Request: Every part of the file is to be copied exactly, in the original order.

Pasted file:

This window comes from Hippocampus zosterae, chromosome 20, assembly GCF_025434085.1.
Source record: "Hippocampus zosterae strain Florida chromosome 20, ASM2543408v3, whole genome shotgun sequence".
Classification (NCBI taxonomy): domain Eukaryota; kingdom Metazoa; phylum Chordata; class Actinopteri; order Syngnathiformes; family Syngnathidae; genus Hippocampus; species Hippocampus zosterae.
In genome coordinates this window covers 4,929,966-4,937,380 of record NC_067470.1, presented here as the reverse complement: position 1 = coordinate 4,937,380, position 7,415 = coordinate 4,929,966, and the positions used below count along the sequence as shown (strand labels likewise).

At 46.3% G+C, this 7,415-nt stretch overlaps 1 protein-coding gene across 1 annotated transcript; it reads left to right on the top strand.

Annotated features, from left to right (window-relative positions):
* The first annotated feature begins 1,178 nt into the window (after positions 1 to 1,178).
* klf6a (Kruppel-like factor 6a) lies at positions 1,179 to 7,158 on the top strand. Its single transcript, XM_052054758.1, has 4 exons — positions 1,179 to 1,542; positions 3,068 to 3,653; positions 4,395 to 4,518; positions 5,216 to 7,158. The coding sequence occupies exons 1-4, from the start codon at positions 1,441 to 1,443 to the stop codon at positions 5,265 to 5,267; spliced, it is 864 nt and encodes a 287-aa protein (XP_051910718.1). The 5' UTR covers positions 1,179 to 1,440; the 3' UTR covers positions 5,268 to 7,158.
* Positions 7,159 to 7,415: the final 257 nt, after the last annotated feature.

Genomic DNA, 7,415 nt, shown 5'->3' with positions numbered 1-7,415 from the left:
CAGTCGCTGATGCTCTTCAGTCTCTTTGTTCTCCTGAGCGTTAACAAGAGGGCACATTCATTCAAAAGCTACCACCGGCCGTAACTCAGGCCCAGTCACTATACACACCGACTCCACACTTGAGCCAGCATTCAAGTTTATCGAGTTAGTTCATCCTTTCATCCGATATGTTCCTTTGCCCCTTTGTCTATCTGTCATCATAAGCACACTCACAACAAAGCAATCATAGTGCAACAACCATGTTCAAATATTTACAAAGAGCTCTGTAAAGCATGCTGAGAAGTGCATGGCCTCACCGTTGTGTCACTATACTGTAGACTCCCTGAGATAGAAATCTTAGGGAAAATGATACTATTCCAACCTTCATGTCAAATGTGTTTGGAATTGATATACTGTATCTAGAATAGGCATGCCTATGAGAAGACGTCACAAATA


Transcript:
This window comes from Hippocampus zosterae, chromosome 20, assembly GCF_025434085.1.
Source record: "Hippocampus zosterae strain Florida chromosome 20, ASM2543408v3, whole genome shotgun sequence".
Classification (NCBI taxonomy): domain Eukaryota; kingdom Metazoa; phylum Chordata; class Actinopteri; order Syngnathiformes; family Syngnathidae; genus Hippocampus; species Hippocampus zosterae.
In genome coordinates this window covers 4,929,966-4,937,380 of record NC_067470.1, presented here as the reverse complement: position 1 = coordinate 4,937,380, position 7,415 = coordinate 4,929,966, and the positions used below count along the sequence as shown (strand labels likewise).

At 46.3% G+C, this 7,415-nt stretch overlaps 1 protein-coding gene across 1 annotated transcript; it reads left to right on the top strand.

Annotated features, from left to right (window-relative positions):
* The first annotated feature begins 1,178 nt into the window (after positions 1 to 1,178).
* klf6a (Kruppel-like factor 6a) lies at positions 1,179 to 7,158 on the top strand. Its single transcript, XM_052054758.1, has 4 exons — positions 1,179 to 1,542; positions 3,068 to 3,653; positions 4,395 to 4,518; positions 5,216 to 7,158. The coding sequence occupies exons 1-4, from the start codon at positions 1,441 to 1,443 to the stop codon at positions 5,265 to 5,267; spliced, it is 864 nt and encodes a 287-aa protein (XP_051910718.1). The 5' UTR covers positions 1,179 to 1,440; the 3' UTR covers positions 5,268 to 7,158.
* Positions 7,159 to 7,415: the final 257 nt, after the last annotated feature.

Genomic DNA, 7,415 nt, shown 5'->3' with positions numbered 1-7,415 from the left:
CAGTCGCTGATGCTCTTCAGTCTCTTTGTTCTCCTGAGCGTTAACAAGAGGGCACATTCATTCAAAAGCTACCACCGGCCGTAACTCAGGCCCAGTCACTATACACACCGACTCCACACTTGAGCCAGCATTCAAGTTTATCGAGTTAGTTCATCCTTTCATCCGATATGTTCCTTTGCCCCTTTGTCTATCTGTCATCATAAGCACACTCACAACAAAGCAATCATAGTGCAACAACCATGTTCAAATATTTACAAAGAGCTCTGTAAAGCATGCTGAGAAGTGCATGGCCTCACCGTTGTGTCACTATACTGTAGACTCCCTGAGATAGAAATCTTAGGGAAAATGATACTATTCCAACCTTCATGTCAAATGTGTTTGGAATTGATATACTGTATCTAGAATAGGCATGCCTATGAGAAGACGTCACAAATA